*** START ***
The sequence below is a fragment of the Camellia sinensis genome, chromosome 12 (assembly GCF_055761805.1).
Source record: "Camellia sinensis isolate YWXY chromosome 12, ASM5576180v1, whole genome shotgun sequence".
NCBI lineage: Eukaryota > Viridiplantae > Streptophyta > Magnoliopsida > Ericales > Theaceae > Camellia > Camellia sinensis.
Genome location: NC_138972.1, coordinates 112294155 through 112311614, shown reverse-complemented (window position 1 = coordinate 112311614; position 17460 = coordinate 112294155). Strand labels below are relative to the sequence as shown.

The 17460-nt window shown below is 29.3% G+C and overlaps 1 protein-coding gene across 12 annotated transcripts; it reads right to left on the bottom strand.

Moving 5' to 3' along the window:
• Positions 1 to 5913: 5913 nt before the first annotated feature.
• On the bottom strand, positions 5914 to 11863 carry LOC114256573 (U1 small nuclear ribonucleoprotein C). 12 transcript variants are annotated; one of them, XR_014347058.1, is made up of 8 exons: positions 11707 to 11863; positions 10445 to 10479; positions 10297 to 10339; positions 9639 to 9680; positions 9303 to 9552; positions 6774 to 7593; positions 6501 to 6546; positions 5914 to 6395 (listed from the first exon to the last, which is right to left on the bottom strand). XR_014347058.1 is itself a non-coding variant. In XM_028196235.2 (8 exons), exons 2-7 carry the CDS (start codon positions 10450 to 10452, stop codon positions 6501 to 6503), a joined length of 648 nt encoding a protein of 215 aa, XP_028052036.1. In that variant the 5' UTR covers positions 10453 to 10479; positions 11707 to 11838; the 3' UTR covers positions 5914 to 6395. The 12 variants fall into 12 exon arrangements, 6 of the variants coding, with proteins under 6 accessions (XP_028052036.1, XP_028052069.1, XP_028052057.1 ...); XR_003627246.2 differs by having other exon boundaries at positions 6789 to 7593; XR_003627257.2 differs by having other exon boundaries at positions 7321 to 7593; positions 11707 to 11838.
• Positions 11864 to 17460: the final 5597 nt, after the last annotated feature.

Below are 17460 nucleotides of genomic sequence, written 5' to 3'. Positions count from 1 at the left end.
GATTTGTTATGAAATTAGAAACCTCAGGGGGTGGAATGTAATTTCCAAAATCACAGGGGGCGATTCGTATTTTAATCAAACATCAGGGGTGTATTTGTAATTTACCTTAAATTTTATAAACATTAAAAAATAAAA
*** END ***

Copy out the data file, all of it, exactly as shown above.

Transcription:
The sequence below is a fragment of the Camellia sinensis genome, chromosome 12 (assembly GCF_055761805.1).
Source record: "Camellia sinensis isolate YWXY chromosome 12, ASM5576180v1, whole genome shotgun sequence".
NCBI lineage: Eukaryota > Viridiplantae > Streptophyta > Magnoliopsida > Ericales > Theaceae > Camellia > Camellia sinensis.
Genome location: NC_138972.1, coordinates 112294155 through 112311614, shown reverse-complemented (window position 1 = coordinate 112311614; position 17460 = coordinate 112294155). Strand labels below are relative to the sequence as shown.

The 17460-nt window shown below is 29.3% G+C and overlaps 1 protein-coding gene across 12 annotated transcripts; it reads right to left on the bottom strand.

Moving 5' to 3' along the window:
• Positions 1 to 5913: 5913 nt before the first annotated feature.
• On the bottom strand, positions 5914 to 11863 carry LOC114256573 (U1 small nuclear ribonucleoprotein C). 12 transcript variants are annotated; one of them, XR_014347058.1, is made up of 8 exons: positions 11707 to 11863; positions 10445 to 10479; positions 10297 to 10339; positions 9639 to 9680; positions 9303 to 9552; positions 6774 to 7593; positions 6501 to 6546; positions 5914 to 6395 (listed from the first exon to the last, which is right to left on the bottom strand). XR_014347058.1 is itself a non-coding variant. In XM_028196235.2 (8 exons), exons 2-7 carry the CDS (start codon positions 10450 to 10452, stop codon positions 6501 to 6503), a joined length of 648 nt encoding a protein of 215 aa, XP_028052036.1. In that variant the 5' UTR covers positions 10453 to 10479; positions 11707 to 11838; the 3' UTR covers positions 5914 to 6395. The 12 variants fall into 12 exon arrangements, 6 of the variants coding, with proteins under 6 accessions (XP_028052036.1, XP_028052069.1, XP_028052057.1 ...); XR_003627246.2 differs by having other exon boundaries at positions 6789 to 7593; XR_003627257.2 differs by having other exon boundaries at positions 7321 to 7593; positions 11707 to 11838.
• Positions 11864 to 17460: the final 5597 nt, after the last annotated feature.

Below are 17460 nucleotides of genomic sequence, written 5' to 3'. Positions count from 1 at the left end.
GATTTGTTATGAAATTAGAAACCTCAGGGGGTGGAATGTAATTTCCAAAATCACAGGGGGCGATTCGTATTTTAATCAAACATCAGGGGTGTATTTGTAATTTACCTTAAATTTTATAAACATTAAAAAATAAAA